So I edited it in my spare time. And then,finally I decided, OK, we got to finish this project, get it out the door, and that's where we are now.
Geoff Bennett: Is this book intended to be a companion to "Tuesdays With Morrie," or is the intention behind it, is the approach fundamentally different?
Rob Schwartz: I mean, the approach is somewhat different, but I do think it is kind of a companion to "Tuesdays With Morrie," because many of the ideas in this book are similar to the ideas in "Tuesdays With Morrie."
That's a very beautiful, but very slim volume by Mitch, just sort of like dipping into my father's ideas, a few ideas on this, a few ideas. This is much more in-depth, much more going deep into my father's thoughts, and both in a practical sense and also in a psychological sense.
He was a professor of social psychology. And you will get that in this book. It's not academic, and it's not hard to understand what he's saying. But you get a deeper psychological analysis.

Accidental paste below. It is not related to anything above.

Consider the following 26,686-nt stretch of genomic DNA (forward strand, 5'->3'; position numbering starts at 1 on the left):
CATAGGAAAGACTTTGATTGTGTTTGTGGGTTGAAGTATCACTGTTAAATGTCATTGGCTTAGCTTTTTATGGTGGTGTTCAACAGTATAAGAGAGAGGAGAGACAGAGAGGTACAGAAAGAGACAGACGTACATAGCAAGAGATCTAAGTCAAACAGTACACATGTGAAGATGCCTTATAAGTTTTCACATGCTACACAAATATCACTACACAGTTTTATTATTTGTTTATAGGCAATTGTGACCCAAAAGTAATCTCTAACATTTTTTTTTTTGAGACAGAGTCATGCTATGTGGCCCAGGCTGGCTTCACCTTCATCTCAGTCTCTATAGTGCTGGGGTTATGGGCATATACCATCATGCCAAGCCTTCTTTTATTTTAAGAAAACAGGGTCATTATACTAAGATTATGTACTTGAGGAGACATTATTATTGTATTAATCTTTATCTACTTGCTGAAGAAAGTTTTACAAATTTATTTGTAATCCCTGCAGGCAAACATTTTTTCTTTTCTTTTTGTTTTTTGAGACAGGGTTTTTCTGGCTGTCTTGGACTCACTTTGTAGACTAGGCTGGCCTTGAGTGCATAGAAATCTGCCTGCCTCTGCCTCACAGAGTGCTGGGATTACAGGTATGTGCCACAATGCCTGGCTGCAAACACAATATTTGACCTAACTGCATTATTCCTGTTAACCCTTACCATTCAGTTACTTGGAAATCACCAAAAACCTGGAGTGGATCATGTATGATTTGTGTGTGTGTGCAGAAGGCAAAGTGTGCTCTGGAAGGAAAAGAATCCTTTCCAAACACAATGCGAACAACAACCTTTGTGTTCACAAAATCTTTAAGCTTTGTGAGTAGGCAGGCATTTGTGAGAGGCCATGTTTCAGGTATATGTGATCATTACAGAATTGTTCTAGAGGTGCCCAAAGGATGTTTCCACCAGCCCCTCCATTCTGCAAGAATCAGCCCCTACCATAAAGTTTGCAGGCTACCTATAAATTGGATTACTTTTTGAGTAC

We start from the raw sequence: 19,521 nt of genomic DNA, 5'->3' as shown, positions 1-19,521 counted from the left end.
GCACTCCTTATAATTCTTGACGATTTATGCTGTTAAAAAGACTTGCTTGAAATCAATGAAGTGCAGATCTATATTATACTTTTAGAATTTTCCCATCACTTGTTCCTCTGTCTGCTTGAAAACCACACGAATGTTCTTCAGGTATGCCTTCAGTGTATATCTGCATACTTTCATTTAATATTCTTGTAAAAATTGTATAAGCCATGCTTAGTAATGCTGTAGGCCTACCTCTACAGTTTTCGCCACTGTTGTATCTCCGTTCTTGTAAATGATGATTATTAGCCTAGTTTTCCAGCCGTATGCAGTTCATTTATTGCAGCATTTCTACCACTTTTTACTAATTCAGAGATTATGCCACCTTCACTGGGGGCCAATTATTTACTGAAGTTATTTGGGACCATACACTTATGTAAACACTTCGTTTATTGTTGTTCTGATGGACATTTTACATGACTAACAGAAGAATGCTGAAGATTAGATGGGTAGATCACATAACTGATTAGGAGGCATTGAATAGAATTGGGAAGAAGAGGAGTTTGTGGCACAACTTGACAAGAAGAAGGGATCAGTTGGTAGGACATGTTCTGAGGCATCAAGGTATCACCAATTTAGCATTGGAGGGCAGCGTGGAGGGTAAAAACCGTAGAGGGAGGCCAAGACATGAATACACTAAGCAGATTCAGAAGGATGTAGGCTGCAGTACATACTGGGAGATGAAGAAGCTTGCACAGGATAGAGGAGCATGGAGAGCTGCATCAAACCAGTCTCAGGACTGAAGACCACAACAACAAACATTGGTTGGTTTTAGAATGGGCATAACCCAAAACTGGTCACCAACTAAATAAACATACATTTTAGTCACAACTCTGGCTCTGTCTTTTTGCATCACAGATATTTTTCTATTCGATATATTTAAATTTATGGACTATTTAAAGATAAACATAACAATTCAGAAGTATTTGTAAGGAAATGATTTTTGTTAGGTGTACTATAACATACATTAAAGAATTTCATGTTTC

Geoff Bennett: Well, the book is really a thoughtful examination of living with greater joy in one's later years.
How does he, in his reflections, confront the false notion that people are somehow made less by the aging process?
Rob Schwartz: Right.
Well, that's exactly what I was sort of just alluding to. He first starts off examining this ageist idea and explaining how poisonous it is and how wrong it is. I mean, ageism is just like all of those other things, the attitudes that people have taken on in the past that are just wrong and poisonous, racism, sexism.
Ageism, exactly the same thing. It's devaluing somebody for no good reason, right? Just because someone is elderly doesn't mean they're any less of a human being, any less valuable, have any less good ideas, or creativity, et cetera, just like the other isms that are really horrible.
And the beginning of the book, he says, you need to get rid of these ideas. And these ideas are also -- infected us psychologically. So you need to get rid of that. That's sort of the starting point. And then, if you need help becoming more creative or becoming more joyous, try this, try that, or try the other thing, and I can explain those ideas too.
Geoff Bennett: The chapters in the back of the book focus on the key components of being happy in later life. So what are those key components?
Rob Schwartz: Well, I mean, I think, as the title suggests, my father wants you to be creative, he wants you to be joyful, and those components have to do with finding something that interests you, getting involved with society, or even a specialized interest, making stronger connections with your family, your friends.